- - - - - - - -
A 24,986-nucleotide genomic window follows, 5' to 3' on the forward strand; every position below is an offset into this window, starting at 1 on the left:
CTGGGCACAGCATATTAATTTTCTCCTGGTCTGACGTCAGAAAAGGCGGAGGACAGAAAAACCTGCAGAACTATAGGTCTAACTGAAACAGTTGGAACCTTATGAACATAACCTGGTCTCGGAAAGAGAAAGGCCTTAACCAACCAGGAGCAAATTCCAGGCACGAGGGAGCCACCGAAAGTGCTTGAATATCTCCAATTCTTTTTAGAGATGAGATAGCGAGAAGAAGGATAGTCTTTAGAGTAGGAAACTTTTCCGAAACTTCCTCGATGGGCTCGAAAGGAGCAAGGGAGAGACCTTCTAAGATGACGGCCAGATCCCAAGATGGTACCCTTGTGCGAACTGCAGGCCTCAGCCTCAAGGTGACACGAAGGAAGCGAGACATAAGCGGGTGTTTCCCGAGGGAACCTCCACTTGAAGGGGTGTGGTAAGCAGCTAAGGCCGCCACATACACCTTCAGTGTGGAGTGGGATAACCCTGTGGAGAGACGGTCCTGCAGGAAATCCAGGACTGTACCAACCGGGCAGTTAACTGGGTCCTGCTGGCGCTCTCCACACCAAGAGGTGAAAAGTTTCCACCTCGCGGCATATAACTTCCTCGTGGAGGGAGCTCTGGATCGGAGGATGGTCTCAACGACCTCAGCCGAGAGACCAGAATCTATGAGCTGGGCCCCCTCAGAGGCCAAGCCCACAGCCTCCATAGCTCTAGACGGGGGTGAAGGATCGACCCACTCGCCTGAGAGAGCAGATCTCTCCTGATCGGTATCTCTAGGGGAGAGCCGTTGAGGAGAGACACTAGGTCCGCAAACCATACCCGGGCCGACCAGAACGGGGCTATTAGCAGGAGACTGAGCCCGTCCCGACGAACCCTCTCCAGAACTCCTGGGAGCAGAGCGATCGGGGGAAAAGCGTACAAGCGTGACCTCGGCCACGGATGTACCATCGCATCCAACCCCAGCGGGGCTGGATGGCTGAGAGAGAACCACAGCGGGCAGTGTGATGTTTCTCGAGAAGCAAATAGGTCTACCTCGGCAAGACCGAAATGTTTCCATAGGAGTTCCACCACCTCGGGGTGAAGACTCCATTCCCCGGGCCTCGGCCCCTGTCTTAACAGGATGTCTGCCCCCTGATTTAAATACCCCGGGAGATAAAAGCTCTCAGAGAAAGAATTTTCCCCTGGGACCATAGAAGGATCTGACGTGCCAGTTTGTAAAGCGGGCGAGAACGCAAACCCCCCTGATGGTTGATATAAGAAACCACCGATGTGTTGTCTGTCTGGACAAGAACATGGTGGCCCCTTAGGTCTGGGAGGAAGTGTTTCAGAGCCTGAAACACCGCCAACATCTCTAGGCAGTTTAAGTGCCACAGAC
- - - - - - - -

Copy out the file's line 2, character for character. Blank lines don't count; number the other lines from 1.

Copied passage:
CTGGGCACAGCATATTAATTTTCTCCTGGTCTGACGTCAGAAAAGGCGGAGGACAGAAAAACCTGCAGAACTATAGGTCTAACTGAAACAGTTGGAACCTTATGAACATAACCTGGTCTCGGAAAGAGAAAGGCCTTAACCAACCAGGAGCAAATTCCAGGCACGAGGGAGCCACCGAAAGTGCTTGAATATCTCCAATTCTTTTTAGAGATGAGATAGCGAGAAGAAGGATAGTCTTTAGAGTAGGAAACTTTTCCGAAACTTCCTCGATGGGCTCGAAAGGAGCAAGGGAGAGACCTTCTAAGATGACGGCCAGATCCCAAGATGGTACCCTTGTGCGAACTGCAGGCCTCAGCCTCAAGGTGACACGAAGGAAGCGAGACATAAGCGGGTGTTTCCCGAGGGAACCTCCACTTGAAGGGGTGTGGTAAGCAGCTAAGGCCGCCACATACACCTTCAGTGTGGAGTGGGATAACCCTGTGGAGAGACGGTCCTGCAGGAAATCCAGGACTGTACCAACCGGGCAGTTAACTGGGTCCTGCTGGCGCTCTCCACACCAAGAGGTGAAAAGTTTCCACCTCGCGGCATATAACTTCCTCGTGGAGGGAGCTCTGGATCGGAGGATGGTCTCAACGACCTCAGCCGAGAGACCAGAATCTATGAGCTGGGCCCCCTCAGAGGCCAAGCCCACAGCCTCCATAGCTCTAGACGGGGGTGAAGGATCGACCCACTCGCCTGAGAGAGCAGATCTCTCCTGATCGGTATCTCTAGGGGAGAGCCGTTGAGGAGAGACACTAGGTCCGCAAACCATACCCGGGCCGACCAGAACGGGGCTATTAGCAGGAGACTGAGCCCGTCCCGACGAACCCTCTCCAGAACTCCTGGGAGCAGAGCGATCGGGGGAAAAGCGTACAAGCGTGACCTCGGCCACGGATGTACCATCGCATCCAACCCCAGCGGGGCTGGATGGCTGAGAGAGAACCACAGCGGGCAGTGTGATGTTTCTCGAGAAGCAAATAGGTCTACCTCGGCAAGACCGAAATGTTTCCATAGGAGTTCCACCACCTCGGGGTGAAGACTCCATTCCCCGGGCCTCGGCCCCTGTCTTAACAGGATGTCTGCCCCCTGATTTAAATACCCCGGGAGATAAAAGCTCTCAGAGAAAGAATTTTCCCCTGGGACCATAGAAGGATCTGACGTGCCAGTTTGTAAAGCGGGCGAGAACGCAAACCCCCCTGATGGTTGATATAAGAAACCACCGATGTGTTGTCTGTCTGGACAAGAACATGGTGGCCCCTTAGGTCTGGGAGGAAGTGTTTCAGAGCCTGAAACACCGCCAACATCTCTAGGCAGTTTAAGTGCCACAGAC